“At first, I thought, I don’t know what I’m doing. But I did know what I was doing. I have to boldly claim that I am a pioneer in neurodiverse, inclusive theatre and film. It’s through my work that now it’s commonplace all over the country for there to be inclusive theater.”

Elaine Hall speaking about ‘Adoption, Autism and Miracles’ at TEDxDelthorneWomen in Los Angeles, CA. Photo: Courtesy of Elaine Hall

Tabby: The Miracle Project is clearly part of your legacy. What else do you see as your feminine legacy?

Elaine: It’s about listening. It’s about listening to my heart. Listening to my Highest Self. Tuning into what’s much greater than I am, and allowing my soul to lead.

Tabby: Speaking of feminine legacy, as you know, so many women’s stories and voices have been omitted from our history books and cultural knowledge. Fortunately, today there’s a growing movement to reclaim those stories. How much do you know about your female lineage and ancestors? And how do you know it?

Elaine: I just know my grandparents’ generation—a little bit more on my father’s side—but I don’t know back before my grandparents. I wish I did. I wish I knew more. I know my grandmothers’ stories from both sides. That’s been a really important part of my life. My family, especially on my dad’s side, would tell stories. They were storytellers. My grandfather was an orphan from Russia, and I got to hear the whole coming to America story.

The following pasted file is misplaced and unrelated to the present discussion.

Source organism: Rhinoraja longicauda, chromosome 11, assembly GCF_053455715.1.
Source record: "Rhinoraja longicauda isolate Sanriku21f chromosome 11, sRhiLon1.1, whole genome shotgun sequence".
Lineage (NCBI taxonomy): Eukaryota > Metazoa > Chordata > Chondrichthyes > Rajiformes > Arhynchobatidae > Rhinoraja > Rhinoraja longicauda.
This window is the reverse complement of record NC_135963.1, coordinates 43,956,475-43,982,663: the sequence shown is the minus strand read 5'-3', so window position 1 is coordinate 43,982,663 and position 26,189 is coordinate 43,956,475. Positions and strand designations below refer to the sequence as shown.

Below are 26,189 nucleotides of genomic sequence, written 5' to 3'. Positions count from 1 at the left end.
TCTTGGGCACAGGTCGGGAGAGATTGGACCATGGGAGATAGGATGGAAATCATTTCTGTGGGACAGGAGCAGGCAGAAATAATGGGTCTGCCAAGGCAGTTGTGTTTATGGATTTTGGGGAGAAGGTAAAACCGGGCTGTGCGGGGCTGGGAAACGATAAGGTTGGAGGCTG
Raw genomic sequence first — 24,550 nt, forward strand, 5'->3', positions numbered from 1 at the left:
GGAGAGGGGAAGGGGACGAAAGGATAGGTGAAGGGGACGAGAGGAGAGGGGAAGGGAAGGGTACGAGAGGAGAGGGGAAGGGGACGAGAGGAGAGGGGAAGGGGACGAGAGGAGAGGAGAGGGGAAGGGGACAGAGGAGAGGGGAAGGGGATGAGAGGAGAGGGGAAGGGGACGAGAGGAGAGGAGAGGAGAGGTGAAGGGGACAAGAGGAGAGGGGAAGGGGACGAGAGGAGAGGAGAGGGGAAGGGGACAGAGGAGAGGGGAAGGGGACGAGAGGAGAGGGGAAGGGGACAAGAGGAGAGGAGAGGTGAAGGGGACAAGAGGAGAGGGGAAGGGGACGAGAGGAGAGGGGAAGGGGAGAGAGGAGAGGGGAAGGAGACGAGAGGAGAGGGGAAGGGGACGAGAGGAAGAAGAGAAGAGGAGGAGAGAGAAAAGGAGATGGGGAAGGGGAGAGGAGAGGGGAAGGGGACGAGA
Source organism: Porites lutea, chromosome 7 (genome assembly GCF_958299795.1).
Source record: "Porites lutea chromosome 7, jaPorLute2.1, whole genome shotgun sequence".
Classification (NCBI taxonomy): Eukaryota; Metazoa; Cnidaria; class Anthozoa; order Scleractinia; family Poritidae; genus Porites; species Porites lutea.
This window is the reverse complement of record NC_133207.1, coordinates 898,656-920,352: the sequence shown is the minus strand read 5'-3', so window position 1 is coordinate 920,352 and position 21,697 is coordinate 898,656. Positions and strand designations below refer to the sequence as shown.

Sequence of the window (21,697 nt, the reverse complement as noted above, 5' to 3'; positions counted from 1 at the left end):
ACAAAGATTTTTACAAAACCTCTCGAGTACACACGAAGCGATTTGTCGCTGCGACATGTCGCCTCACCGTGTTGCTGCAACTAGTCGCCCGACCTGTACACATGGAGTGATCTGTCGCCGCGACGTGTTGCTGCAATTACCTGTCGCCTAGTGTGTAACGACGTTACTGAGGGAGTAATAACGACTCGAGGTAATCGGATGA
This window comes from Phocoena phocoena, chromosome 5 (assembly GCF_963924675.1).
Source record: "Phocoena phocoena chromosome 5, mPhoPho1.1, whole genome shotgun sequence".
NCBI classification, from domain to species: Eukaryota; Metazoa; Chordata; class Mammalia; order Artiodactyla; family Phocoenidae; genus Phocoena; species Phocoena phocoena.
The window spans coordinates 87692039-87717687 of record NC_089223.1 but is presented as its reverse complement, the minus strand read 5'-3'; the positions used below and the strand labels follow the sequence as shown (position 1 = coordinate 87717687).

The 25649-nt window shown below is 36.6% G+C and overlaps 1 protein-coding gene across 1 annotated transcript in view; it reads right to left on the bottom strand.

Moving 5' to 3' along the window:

I had three aunts on my dad’s side—my father’s sisters—that were quite extraordinary. One was especially heroic. She was born with a hole in her heart. They thought she was going to die young, so they never given a middle name. She was told not to exercise because it could kill her. So she couldn’t walk up the stairs. She never was able to get a full education because the higher grades were on the second floor. This ties in with disability awareness. She never got a full education. But she was extremely bright and self taught. She also had a boyfriend but couldn’t marry because she couldn’t have children. We’re from an Orthodox Jewish family. You don’t marry unless you have children. So she lived on her own with my grandparents. I think she lived with my grandparents until they passed away. She was unhappy and she was lonely. My father would come over to the house and I remember her hugging and pounding the back of him—crying and screaming “Sol, Sol. I’m so lonely. I’m so lonely.”